|Industry Forum: Launching a new Bible translation|
|Written by James F. Couch Jr.|
|Wednesday, 26 September 2012 11:38 AM America/New_York|
Bringing a fresh version of God’s Word to market involves careful decision-making
JAMES F. COUCH JR.
Launching a new Bible translation often starts with the question, “What is needed in the 21st century church to truly translate God’s Word to today’s readers?” In the midst of the numerous publishers of Bibles and the even more numerous translations available, deciding if the market actually needs another Bible translation really depends on who is asking. If the person asking is actively using the Bible and cannot imagine an improvement with his or her preferred translation, then the answer is maybe not.
If the person asking the question is actively using the Bible and cannot imagine an improvement with his or her preferred translation, then the answer is maybe not. If there is flaw in the translation or it is not being read because of a cultural disconnect, then the answer is probably yes.
We live in a very complex society with an enormous number of theological subgroups and yet biblical illiteracy is still growing. The real questions to be answered then are: What is the motivation for introducing the translation? Who is the primary audience, and is that audience being adequately served? How does this translation meet the specific and real needs in the primary audience?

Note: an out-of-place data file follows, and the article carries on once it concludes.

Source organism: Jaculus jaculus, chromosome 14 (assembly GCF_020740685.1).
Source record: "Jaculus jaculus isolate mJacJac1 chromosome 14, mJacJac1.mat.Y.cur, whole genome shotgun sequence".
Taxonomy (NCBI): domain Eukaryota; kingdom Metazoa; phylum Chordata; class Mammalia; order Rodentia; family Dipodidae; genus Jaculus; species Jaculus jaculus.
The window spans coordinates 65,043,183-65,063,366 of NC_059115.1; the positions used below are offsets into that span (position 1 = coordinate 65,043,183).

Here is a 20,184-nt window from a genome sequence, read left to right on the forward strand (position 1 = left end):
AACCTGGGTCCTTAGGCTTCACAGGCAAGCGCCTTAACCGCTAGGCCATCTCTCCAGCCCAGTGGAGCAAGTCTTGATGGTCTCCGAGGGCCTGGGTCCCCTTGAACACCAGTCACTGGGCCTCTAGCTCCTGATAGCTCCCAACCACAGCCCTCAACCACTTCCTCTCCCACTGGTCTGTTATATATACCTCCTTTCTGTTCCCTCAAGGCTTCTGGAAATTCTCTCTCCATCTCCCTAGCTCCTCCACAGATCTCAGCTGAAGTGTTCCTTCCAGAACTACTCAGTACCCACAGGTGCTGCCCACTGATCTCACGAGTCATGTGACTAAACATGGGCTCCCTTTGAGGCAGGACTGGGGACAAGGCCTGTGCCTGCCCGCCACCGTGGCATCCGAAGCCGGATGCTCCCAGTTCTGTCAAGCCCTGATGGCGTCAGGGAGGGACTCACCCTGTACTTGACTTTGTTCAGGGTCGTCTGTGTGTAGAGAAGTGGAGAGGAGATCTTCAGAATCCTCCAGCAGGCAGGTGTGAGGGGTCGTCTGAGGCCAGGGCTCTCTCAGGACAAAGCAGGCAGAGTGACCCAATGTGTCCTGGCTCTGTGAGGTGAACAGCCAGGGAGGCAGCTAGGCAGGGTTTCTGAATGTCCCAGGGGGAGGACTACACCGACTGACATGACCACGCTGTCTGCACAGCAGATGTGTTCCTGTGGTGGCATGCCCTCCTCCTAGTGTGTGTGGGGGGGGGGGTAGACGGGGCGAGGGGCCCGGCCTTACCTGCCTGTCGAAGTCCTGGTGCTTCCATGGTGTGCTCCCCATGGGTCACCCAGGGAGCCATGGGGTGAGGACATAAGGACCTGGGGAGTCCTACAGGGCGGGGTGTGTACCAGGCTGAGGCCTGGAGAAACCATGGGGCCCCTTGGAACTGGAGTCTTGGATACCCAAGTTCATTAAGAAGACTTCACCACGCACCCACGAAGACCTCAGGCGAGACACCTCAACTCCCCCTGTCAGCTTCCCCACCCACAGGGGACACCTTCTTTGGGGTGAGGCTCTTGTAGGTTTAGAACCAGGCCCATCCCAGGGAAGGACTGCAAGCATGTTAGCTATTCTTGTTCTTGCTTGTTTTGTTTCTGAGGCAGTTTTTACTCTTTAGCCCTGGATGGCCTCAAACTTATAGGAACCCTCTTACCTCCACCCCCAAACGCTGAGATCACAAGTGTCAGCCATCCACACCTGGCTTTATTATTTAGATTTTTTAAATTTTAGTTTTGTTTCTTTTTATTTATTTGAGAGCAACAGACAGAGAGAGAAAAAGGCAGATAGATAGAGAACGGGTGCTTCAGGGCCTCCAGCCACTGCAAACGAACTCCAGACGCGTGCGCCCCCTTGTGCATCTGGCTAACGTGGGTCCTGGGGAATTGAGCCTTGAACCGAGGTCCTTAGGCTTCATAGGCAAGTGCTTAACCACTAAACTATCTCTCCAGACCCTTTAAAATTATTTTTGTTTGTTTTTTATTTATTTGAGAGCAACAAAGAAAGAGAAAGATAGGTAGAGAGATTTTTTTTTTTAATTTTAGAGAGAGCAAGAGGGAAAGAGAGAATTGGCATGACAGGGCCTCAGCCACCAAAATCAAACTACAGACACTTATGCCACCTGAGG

AVOIDING A ‘VERY EXPENSIVE MISTAKE’
We say in Bible publishing that the best Bible is the one that is going to be read. Virtually every Bible translation is created by people who care deeply about God’s Word, and the result is a trustworthy representation of the Scriptures. But if the translation is simply in existence to bring income to the publisher or to take market share away from other publishers in an area that is presently served effectively, then the publisher is making a very expensive mistake.
It should be noted that introducing a new translation is a difficult, costly and highly risky task. The decision to begin a new translation must be made carefully. A number of critical factors must be considered: Who is the primary audience? What makes this translation uniquely suited to that audience? What style of translation is needed for this audience (formal, dynamic or functional, use of religious terminology, gender inclusiveness, use of variant text, identification of supplied words, doctrinal orientation, traditional or contemporary English style, among other considerations)? More recently, how the text is to be displayed on the page and whether it is delivered in a printed or electronic medium should be considered. The most critical factor is identifying a truly unique place in the landscape of Bible translations.